In addition to offering outdoors funerals and weddings, local parishes are scheduling outdoor baptisms, RCIA ceremonies, and confirmations. “I think we will see our ministries taking place in different ways moving forward,” Bishop Freyer says. “The faith formation efforts of our parishes provide flexibility and allow individuals to have a relationship with Christ and the Church.  

“I’m grateful that the people have been so positive and for their support of our parishes,” he adds. “It’s been inspiring.” 

 

EPISODE #253
EMPOWERED BY THE SPIRIT: FAITH IN TODAY’S WORLD

Join Deacon Steve Greco as he welcomes a very special guest to the studio, Fr. Augustine Puchner.

Fr. Augustine is a Norbertine priest, and he is pastor at St. John the Baptist Church in Costa Mesa, CA.

They discuss among other things the Norbertine order, The Holy Spirit, Divine Mercy and aspects of enhancing and enriching our faith in today’s world.

 

 

 

Originally broadcast on 8/9/2020

EPISODE #250
EMPOWERED BY THE SPIRIT: “EVANGELIZATION NOW” WITH GUEST FR. AL BACA

Deacon Steve Greco is thrilled to welcome a very special guest to the studio for our show today. It’s none other than Fr. Al Baca, the Diocese of Orange Director of Evangelization and Faith Formation.

Tune in for this lively and timely discussion!

 

 

 

 

Originally broadcast on 7/19/2020

EPISODE#206
OC CATHOLIC RADIO: GUEST DEACON STEVE GRECO SPEAKS ON OUR CURRENT PANDEMIC

Each week, we bring you compelling conversation with church leaders and laity. Our host and primary speaker is Rick Howick.

Today’s guest is Deacon Steve Greco, the host of the weekly radio show EMPOWERED BY THE SPIRIT, heard on Sundays at 12 noon on Relevant Radio. He’s also the founder and president of Spirit-Filled Hearts Ministry.

Deacon Steve has just written a very timely book for these times. It’s called “Be Not Afraid.”

Give us a listen and spread the word!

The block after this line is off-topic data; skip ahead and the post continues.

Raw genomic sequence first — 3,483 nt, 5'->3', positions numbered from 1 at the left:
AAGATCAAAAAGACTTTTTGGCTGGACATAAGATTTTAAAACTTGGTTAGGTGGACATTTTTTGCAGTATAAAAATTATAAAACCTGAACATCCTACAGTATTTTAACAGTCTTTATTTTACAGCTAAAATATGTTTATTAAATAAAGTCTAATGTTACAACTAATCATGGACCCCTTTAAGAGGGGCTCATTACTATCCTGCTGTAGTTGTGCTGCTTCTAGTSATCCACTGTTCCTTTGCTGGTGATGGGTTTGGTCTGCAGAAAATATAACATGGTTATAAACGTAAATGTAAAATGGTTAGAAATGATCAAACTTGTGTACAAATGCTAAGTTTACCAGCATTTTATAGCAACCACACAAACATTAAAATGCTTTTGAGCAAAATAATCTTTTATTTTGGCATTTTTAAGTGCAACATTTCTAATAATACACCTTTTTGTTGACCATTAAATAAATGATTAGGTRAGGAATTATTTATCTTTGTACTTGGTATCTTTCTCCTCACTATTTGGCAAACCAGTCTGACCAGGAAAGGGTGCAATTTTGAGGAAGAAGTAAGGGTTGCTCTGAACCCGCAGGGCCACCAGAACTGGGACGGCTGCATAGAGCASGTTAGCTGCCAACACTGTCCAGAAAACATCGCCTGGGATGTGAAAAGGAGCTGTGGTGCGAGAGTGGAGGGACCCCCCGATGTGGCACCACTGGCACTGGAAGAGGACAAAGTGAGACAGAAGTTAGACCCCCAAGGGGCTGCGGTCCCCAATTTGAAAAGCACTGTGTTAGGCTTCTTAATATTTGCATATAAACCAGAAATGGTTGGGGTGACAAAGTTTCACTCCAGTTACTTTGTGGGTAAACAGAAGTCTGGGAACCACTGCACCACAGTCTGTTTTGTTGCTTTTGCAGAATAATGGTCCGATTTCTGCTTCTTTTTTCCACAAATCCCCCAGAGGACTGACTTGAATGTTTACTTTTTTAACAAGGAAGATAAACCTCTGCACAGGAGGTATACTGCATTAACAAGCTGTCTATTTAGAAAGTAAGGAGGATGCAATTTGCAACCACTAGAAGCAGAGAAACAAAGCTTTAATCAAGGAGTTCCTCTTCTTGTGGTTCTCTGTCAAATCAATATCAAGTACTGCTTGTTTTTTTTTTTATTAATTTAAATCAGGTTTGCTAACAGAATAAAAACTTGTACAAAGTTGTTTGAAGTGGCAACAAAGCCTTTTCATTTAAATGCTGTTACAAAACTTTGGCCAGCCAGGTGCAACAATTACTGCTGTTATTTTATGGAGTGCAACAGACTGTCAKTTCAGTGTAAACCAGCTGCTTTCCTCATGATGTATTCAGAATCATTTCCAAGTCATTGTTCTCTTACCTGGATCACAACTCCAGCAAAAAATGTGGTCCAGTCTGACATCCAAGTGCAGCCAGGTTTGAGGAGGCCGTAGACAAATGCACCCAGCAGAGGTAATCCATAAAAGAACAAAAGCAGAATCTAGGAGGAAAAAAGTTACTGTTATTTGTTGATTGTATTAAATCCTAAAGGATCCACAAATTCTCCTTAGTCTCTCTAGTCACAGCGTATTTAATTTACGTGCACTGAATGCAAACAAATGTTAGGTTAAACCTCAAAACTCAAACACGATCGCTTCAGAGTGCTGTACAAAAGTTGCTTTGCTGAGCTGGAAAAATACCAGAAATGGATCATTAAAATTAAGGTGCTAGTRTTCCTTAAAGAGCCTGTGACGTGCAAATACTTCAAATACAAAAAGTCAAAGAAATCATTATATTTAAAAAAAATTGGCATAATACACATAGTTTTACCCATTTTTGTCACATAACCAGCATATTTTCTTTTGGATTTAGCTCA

Originally broadcast on 7/18/20

EPISODE#204
OC CATHOLIC RADIO: GUEST IS DARYL SEQUEIRA

Each week, we bring you compelling conversation with church leaders and laity. Today, host Rick Howick welcomes back one of our favorite guests, Daryl Sequeira. Daryl is the former ‘chair’ of the theology department at Servite High School in Anaheim. He currently serves in Catholic education in the state of Arizona.

Today’s episode will be a discussion on where we are as a society in 2020. There is so much that has come against Catholics and the church as a whole, so we’re going to dig in and talk about it.

Tune in for this very thoughtful discussion.

 

 

 

 

Originally broadcast on 7/4/20

WHY YOU SHOULD REMEMBER THE MISSIONS WHEN YOU MISS THE SACRAMENTS

Washington D.C., Apr 20, 2020 / 04:00 pm (CNA) – Many U.S. Catholics have limited or no access to the sacraments during the coronavirus pandemic, bringing to many parishes a reality faced in other parts of the country on a regular basis.

Kevin Day, director of the Catholic Home Missions national collection of the U.S. Conference of Catholic Bishops (USCCB), told CNA on April 20 that Catholics in American many dioceses were experiencing circumstances “not unlike” the situation in mission territories around the world where Catholics might see a priest once or twice a year to hear confessions, bless marriages, and offer Mass in person.

“One of the things that I find interesting, is that everyone is facing this reality of being cut off from the sacraments, the physical sacraments, and the physical communion of the Church community,” Day said.

He added that it’s an “educational opportunity” for U.S. Catholics to learn about life in “mission” territory—including “mission” dioceses in their home country.

“Home missions” are U.S. dioceses that require outside assistance to provide basic pastoral care to Catholics, often because they are located in rural parts of the country or in the predominantly-Protestant South where Catholics are a small minority.

These situations are more common than one would think, Day told CNA, making up around 40 percent of U.S. dioceses. They include dioceses in more sparsely-populated regions like Alaska, the Mountain West, and West Texas, but also in other areas such as Alabama, Mississippi, Northern Louisiana and Appalachia.